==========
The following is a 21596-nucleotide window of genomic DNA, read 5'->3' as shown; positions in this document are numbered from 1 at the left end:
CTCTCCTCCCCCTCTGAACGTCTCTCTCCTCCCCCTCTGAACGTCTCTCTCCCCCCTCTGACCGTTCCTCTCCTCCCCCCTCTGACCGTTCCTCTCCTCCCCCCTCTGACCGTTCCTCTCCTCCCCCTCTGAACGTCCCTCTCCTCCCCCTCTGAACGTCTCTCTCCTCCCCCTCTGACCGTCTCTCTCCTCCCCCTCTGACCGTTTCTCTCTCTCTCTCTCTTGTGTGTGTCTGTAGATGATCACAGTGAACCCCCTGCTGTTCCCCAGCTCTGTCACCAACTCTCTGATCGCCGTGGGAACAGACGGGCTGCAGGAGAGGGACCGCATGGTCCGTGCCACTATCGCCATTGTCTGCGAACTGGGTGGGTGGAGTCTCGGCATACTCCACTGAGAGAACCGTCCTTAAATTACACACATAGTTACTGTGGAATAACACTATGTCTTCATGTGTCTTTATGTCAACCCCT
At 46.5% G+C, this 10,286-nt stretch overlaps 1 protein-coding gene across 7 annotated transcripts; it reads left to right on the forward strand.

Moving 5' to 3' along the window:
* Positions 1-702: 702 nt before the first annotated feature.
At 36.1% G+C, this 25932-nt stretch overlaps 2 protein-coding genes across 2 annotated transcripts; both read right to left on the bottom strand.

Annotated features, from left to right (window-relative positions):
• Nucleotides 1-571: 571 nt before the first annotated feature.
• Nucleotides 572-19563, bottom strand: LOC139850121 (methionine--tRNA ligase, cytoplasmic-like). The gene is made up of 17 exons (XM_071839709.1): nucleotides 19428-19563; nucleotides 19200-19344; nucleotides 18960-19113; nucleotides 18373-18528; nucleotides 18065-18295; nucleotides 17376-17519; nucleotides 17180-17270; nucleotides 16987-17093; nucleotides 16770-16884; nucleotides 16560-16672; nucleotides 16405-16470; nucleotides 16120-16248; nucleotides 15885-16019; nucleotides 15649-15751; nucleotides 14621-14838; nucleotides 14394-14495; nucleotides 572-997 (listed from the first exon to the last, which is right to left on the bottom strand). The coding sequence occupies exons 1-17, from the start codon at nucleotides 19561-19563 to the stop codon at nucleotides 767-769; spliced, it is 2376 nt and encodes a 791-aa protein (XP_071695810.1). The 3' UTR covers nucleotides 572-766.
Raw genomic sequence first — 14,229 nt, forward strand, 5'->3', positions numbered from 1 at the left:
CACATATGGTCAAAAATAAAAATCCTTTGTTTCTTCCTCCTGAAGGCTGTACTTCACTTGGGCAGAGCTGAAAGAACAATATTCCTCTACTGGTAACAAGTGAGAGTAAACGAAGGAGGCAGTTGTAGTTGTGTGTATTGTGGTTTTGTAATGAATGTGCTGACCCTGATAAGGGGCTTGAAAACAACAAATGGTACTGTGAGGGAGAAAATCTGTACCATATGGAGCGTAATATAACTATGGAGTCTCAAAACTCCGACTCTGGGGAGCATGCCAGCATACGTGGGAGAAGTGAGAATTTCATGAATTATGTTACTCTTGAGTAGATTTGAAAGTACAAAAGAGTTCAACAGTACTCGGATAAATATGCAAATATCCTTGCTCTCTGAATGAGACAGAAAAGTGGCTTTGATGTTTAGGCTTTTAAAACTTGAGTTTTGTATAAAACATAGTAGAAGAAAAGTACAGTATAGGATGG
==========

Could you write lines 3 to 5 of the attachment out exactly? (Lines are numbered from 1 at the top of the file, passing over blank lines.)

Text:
At 46.5% G+C, this 10,286-nt stretch overlaps 1 protein-coding gene across 7 annotated transcripts; it reads left to right on the forward strand.

Moving 5' to 3' along the window:
* Positions 1-702: 702 nt before the first annotated feature.